Patat, F

2004-01-01T23:59:59.000Z

While these samples are representative of the content of NLE

they are not comprehensive nor are they the most current set.

We encourage you to perform a real-time search of NLE

to obtain the most current and comprehensive results.

401

Fission Cycling in a Supernova r-process

Recent halo star abundance observations exhibit an important feature of consequence to the r-process: the presence of a main r-process between the second and third peaks which is consistent among halo stars. We explore fission cycling and steady-beta flow as the driving mechanisms behind this feature. The presence of fission cycling during the r-process can account for nucleosynthesis yields between the second and third peaks, whereas the presence of steady-beta flow can account for consistent r-process patterns, robust under small variations in astrophysical conditions. We employ the neutrino-driven wind of the core-collapse supernova to examine fission cycling and steady-beta flow in the r-process. As the traditional neutrino-driven wind model does not produce the required very neutron-rich conditions for these mechanisms, we examine changes to the neutrino physics necessary for fission cycling to occur in the neutrino-driven wind environment, and we explore under what conditions steady-beta flow is obtained.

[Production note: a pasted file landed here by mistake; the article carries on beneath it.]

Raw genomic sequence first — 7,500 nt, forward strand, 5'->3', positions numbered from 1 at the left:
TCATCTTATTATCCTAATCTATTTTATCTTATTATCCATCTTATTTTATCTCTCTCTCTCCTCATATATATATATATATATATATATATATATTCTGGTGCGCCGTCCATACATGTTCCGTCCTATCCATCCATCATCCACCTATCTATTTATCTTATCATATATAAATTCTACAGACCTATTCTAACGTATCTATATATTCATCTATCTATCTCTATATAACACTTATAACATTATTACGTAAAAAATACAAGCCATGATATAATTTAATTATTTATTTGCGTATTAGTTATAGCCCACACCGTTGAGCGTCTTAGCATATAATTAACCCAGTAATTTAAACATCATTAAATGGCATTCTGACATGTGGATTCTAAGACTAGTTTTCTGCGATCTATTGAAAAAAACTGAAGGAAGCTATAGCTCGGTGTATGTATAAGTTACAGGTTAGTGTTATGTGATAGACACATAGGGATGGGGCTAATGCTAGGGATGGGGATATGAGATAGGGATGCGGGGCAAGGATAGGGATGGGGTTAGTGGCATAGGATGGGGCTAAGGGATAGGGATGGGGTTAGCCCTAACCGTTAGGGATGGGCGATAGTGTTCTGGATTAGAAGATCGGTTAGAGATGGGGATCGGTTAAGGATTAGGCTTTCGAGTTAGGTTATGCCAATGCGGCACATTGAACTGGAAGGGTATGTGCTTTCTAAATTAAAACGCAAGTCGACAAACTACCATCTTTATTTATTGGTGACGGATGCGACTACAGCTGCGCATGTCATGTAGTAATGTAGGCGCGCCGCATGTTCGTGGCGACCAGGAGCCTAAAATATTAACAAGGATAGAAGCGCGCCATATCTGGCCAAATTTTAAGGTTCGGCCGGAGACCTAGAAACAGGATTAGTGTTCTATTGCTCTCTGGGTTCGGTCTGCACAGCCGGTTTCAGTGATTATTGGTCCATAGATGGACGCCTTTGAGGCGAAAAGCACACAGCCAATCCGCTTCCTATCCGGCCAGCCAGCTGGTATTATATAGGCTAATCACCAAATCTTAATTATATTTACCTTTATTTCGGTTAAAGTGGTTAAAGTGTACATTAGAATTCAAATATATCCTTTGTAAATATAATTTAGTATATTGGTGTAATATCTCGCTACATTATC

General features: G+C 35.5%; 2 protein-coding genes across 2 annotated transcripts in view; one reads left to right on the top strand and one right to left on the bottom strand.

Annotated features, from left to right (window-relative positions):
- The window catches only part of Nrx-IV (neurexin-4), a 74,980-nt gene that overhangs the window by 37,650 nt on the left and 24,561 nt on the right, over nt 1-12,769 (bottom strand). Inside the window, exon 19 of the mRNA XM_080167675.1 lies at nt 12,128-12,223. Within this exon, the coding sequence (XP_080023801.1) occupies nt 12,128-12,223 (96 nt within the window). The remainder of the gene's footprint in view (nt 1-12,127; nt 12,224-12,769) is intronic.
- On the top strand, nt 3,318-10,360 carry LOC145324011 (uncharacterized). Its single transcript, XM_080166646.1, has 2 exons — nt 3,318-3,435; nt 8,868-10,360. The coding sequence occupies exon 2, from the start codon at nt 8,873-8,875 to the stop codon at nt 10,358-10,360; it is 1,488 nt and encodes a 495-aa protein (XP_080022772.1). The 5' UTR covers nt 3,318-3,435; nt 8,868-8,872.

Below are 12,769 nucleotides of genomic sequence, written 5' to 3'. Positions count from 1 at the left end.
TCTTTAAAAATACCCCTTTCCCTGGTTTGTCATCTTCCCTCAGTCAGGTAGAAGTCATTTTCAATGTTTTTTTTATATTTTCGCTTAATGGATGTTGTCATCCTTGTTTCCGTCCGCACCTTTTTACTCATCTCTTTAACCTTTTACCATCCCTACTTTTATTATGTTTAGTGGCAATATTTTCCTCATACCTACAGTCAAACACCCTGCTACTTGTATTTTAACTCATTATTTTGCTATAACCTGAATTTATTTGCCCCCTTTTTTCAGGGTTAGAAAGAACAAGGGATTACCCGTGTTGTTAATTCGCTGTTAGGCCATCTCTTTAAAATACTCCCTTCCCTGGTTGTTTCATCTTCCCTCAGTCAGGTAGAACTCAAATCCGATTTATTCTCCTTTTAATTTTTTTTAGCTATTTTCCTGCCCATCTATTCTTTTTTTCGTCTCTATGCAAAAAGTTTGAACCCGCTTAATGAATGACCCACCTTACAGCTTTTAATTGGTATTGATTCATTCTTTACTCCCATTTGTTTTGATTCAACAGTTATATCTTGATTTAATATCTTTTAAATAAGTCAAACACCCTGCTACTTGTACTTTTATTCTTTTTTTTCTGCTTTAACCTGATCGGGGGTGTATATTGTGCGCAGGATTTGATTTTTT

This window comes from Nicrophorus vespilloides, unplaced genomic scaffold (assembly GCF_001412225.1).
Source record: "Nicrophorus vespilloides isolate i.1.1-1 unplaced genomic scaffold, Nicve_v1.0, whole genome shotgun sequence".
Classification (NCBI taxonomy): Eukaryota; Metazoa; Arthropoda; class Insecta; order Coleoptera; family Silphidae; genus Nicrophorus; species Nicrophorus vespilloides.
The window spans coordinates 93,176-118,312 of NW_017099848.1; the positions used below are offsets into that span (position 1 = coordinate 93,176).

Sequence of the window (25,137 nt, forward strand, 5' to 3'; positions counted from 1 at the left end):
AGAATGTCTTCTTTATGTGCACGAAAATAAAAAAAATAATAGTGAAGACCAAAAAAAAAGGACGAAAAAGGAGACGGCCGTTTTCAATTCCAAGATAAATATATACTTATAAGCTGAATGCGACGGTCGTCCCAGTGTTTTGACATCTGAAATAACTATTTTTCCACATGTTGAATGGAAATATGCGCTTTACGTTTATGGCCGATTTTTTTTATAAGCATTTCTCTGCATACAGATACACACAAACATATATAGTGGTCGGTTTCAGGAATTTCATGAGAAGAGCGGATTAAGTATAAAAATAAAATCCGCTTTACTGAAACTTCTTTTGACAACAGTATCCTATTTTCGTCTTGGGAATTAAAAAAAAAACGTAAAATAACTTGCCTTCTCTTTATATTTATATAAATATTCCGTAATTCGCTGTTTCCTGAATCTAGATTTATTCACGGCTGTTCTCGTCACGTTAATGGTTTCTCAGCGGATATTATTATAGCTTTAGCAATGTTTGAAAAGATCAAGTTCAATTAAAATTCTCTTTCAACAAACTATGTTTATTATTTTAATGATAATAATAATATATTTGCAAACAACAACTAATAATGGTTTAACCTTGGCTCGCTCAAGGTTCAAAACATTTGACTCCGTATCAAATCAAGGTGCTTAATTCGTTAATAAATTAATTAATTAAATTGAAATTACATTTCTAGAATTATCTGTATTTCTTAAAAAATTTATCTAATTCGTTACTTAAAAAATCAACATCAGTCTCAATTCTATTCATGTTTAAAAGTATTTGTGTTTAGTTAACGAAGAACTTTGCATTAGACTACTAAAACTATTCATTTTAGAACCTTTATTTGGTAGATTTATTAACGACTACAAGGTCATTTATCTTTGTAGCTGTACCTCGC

J. Beun; G. C. McLaughlin; R. Surman; W. R. Hix

2007-07-30T23:59:59.000Z

402

Detecting extra-galactic supernova neutrinos in the Antarctic ice

Building on the technological success of the IceCube neutrino telescope, we outline a prospective low-energy extension that utilizes the clear ice of the South Pole. Aiming at a 10 Mton effective volume and a 10 MeV threshold, the detector would provide sufficient sensitivity to detect neutrino bursts from core-collapse supernovae (SNe) in nearby galaxies. The detector geometry and required density of instrumentation are discussed along with the requirements to control the various sources of background. We find that the resulting detector will be able to detect SNe from beyond 10 Mpc, delivering between 11 and 46 regular core-collapse SN detections per decade. It would further allow to study more speculative phenomena, such as optically dark (failed) SNe, where the collapse proceeds directly to a black hole, at a detection rate similar to the regular SNe. We find that the biggest technological challenge lies in the required large number of large area photo-sensors, with simultaneous strict limits on the allowed noise rates. If both can be realized, the detector concept we present will reach the required sensitivity in a cost effective manner and hence offers a route to future routine observations of SNe with neutrinos.